Kafatos to Leave CDB

Biology Prof. Will Head European Lab

Professor of Biology Fotis C. Kafatos, a developmental biologist, will resign his position at Harvard after this semester to become director-general of the European Molecular Biology Laboratory (EMBL), faculty members said yesterday.

Kafatos, 53, will leave a gap in the Department of Cellular and Developmental Biology (CDB), according to American Cancer Society Professor of Cellular and Developmental Biology Raymond L. Erikson.

"It's a major loss for our department...but it's clear he had a major opportunity it would be difficult to pass up," Erikson said. "He has been a marvelous colleague."

EMBL is an international laboratory supported by 14 European member states. Scientists at the Munich-based laboratory perform research on a wide variety of topics in biology and related sciences.

Erikson, who will become chair of CDB on July 1, said a faculty search to replace Kafatos will likely begin next year, but the department has not determined the specially it will seek in its incoming professor or professors.


"There will certainly be an effort to replace him," said Erikson, "but it's not clear what form it will take."

Kafatos this semester co-teaches Biological Sciences I, "Introductory Genetics, Molecular, and Developmental Biology," and this year offered graduate level courses in biology and biophysics.

The departing professor, who joined Harvard's faculty in 1965 and received tenure in 1969, is also the founder and director of the Institute of Molecular Biology and Biotechnology at the Research Center of Crete. He will resign all of his other positions when he takes over at EMBL.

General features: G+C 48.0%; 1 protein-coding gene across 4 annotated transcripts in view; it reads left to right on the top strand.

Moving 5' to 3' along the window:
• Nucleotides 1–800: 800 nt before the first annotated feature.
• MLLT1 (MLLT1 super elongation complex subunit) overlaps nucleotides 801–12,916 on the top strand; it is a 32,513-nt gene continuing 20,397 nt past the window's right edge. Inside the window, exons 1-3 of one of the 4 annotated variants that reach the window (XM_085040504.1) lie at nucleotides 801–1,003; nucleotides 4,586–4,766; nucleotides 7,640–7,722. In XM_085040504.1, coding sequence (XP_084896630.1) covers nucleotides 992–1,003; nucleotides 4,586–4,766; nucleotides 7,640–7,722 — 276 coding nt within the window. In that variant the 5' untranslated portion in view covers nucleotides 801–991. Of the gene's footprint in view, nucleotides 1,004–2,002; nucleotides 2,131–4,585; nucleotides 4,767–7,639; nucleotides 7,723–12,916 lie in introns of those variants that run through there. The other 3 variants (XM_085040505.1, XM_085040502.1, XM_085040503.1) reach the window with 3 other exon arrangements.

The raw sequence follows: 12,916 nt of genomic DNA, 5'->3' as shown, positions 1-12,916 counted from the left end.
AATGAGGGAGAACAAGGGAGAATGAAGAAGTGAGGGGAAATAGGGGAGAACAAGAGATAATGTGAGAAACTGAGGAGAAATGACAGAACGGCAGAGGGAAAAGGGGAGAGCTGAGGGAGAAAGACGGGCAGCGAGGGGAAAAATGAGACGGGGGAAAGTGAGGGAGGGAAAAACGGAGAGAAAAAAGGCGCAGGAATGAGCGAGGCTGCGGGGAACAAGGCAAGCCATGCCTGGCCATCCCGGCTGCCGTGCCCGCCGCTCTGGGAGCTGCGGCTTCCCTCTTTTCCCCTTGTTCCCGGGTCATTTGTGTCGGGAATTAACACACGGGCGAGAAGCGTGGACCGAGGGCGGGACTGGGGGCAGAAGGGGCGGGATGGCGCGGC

Kafatos had a major impact at Harvard, according to Professor of Biology William M. Gelbart. In the early 1980s, Kafatos was a key figure in making CDB a department, rather than a subcommittee of the biology department, Gelbart said.

"He really created the Department of Cellular and Departmental Biology," Gelbart said.

Kafatos' work centers on insect genetic processes, Gelbart said. "He's done outstanding research on how gene regulation can be coordinated between many, many genes," Gelbart said.

Kafatos' new position is an extremely prominent one, said Professor of Biology Howard C. Berg. "It's one of the leading molecular biological labs in the world," Berg said.

Controversy has surrounded Kafatos' appointment, however, according to a recent report in Nature.

There is conflict between the laboratory and the council of member countries that governs it, the journal reported. The dispute emerged when Italy threatened to sue the laboratory if Kafatos maintained his links to other institutions, including Harvard.

Kafatos has vowed that as director-general, he will emphasize inclusiveness toward female researchers and toward scientists from developing nations.

He will also work to increase cooperation with countries' research programs, according to Nature.